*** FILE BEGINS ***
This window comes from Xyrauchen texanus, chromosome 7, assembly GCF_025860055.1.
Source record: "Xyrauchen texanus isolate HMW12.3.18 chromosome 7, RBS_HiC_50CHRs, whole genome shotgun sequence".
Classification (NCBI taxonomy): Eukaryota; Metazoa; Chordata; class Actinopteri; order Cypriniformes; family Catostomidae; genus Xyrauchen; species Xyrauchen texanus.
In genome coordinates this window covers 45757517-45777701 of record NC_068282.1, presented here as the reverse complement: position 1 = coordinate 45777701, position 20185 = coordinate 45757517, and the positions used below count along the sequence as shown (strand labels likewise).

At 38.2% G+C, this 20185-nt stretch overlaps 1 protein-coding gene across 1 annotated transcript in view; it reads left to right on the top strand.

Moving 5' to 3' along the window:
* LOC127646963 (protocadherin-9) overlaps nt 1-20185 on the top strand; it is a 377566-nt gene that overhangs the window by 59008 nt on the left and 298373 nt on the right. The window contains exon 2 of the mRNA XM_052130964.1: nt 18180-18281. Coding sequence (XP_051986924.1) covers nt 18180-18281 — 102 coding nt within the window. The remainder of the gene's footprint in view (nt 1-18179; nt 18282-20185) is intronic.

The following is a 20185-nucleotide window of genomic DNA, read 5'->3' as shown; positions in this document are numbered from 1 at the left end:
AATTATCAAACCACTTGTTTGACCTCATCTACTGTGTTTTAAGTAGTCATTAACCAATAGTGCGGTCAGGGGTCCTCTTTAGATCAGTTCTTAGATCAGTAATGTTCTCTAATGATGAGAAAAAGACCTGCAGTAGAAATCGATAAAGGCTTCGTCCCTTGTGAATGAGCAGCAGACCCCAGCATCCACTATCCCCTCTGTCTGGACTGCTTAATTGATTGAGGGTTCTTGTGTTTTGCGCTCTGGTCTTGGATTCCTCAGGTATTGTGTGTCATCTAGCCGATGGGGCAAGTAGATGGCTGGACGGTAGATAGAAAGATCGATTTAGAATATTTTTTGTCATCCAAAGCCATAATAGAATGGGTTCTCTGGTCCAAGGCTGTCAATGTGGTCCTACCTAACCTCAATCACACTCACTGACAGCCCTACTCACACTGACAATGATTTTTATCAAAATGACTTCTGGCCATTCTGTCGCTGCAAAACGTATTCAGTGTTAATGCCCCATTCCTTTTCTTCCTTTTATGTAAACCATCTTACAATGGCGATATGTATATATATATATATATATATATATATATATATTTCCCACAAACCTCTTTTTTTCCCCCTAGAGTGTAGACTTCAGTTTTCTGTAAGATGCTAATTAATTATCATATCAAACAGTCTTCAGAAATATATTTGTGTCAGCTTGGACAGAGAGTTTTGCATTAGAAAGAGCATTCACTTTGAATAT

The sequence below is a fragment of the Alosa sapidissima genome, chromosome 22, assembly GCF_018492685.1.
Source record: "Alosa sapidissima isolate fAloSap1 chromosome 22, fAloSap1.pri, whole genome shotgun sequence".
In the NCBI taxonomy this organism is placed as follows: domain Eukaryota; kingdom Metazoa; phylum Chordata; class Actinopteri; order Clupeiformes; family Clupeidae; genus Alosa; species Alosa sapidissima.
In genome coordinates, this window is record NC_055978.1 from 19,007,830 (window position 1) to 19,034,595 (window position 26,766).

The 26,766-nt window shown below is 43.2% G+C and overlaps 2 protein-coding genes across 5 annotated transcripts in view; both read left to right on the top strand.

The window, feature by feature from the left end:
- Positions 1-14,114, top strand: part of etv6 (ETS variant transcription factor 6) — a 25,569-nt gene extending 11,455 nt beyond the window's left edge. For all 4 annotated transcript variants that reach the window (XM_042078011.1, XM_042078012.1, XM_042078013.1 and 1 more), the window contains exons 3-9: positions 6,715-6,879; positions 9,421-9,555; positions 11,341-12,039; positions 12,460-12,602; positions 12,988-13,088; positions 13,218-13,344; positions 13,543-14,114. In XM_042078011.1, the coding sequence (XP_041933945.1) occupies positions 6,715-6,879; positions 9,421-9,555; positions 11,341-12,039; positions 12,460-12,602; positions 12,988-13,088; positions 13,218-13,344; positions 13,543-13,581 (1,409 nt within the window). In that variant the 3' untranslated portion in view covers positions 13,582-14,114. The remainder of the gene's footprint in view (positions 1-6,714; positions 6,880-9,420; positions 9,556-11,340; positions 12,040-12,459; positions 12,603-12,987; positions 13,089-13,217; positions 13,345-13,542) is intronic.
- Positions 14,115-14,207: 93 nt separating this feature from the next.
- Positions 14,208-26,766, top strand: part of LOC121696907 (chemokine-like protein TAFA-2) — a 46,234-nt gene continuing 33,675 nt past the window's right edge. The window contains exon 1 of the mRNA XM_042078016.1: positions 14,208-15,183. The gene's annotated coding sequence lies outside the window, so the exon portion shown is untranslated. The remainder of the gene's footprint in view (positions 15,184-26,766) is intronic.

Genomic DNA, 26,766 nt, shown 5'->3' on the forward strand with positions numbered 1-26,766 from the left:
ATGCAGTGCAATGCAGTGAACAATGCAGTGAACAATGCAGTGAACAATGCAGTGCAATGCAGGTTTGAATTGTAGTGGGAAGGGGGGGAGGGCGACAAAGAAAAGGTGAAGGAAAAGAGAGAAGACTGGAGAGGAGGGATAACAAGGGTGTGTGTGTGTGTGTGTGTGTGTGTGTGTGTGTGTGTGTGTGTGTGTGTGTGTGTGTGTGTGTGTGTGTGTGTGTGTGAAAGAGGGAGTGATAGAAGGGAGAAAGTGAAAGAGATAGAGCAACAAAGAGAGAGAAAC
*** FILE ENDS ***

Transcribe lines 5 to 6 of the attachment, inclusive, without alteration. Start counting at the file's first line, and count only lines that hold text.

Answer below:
At 38.2% G+C, this 20185-nt stretch overlaps 1 protein-coding gene across 1 annotated transcript in view; it reads left to right on the top strand.

Moving 5' to 3' along the window: